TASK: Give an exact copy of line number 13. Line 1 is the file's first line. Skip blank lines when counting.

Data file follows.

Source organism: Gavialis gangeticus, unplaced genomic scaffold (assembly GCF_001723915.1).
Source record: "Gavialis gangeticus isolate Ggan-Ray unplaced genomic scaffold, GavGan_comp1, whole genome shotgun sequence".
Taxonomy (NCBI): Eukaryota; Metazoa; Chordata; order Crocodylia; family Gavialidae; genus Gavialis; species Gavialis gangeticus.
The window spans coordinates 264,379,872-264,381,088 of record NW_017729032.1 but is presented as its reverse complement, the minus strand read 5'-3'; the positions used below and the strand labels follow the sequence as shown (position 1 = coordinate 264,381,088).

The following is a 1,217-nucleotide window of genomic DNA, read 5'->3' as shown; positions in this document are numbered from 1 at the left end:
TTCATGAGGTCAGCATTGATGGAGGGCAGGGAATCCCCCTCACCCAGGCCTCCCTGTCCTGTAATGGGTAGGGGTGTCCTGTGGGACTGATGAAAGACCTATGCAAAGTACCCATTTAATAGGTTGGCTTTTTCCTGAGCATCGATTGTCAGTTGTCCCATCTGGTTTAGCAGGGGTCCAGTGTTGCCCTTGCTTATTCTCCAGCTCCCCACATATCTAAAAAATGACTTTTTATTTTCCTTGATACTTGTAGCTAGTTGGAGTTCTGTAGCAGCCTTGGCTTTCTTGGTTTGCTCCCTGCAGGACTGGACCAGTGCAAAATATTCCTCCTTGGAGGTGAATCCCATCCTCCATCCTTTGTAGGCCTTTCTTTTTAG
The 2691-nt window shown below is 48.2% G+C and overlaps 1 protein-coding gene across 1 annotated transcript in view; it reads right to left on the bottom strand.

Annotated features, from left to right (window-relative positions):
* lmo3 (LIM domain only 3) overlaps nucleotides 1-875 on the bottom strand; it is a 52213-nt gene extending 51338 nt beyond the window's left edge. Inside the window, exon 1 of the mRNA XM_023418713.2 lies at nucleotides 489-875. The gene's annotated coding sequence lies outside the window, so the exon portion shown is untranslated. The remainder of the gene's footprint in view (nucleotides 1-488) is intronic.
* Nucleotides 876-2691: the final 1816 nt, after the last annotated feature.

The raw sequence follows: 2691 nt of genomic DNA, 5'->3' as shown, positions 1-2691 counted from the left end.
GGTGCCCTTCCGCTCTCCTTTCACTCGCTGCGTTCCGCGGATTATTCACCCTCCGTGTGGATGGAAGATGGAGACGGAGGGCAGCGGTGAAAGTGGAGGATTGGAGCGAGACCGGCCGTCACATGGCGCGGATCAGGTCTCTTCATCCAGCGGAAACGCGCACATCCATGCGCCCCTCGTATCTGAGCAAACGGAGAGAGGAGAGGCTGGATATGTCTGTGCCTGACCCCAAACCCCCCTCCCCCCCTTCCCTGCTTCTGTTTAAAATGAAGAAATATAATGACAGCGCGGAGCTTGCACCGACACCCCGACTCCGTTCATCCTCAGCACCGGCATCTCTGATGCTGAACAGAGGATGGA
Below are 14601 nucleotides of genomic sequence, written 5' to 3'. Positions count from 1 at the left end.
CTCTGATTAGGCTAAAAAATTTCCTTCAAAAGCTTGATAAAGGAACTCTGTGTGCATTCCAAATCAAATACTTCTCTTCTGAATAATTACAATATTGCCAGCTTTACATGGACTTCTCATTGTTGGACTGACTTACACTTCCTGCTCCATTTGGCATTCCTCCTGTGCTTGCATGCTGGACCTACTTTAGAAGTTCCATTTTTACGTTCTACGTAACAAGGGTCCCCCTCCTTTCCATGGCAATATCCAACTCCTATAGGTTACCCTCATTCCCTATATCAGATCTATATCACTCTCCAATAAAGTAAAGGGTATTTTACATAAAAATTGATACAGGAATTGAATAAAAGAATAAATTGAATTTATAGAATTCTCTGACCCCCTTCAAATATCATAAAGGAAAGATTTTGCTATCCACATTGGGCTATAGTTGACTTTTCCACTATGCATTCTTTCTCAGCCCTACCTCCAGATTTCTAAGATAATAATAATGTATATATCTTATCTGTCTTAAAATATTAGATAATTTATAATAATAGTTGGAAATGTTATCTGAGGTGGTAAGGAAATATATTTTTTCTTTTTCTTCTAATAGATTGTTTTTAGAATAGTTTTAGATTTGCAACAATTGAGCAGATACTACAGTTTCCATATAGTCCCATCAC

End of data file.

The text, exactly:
Below are 14601 nucleotides of genomic sequence, written 5' to 3'. Positions count from 1 at the left end.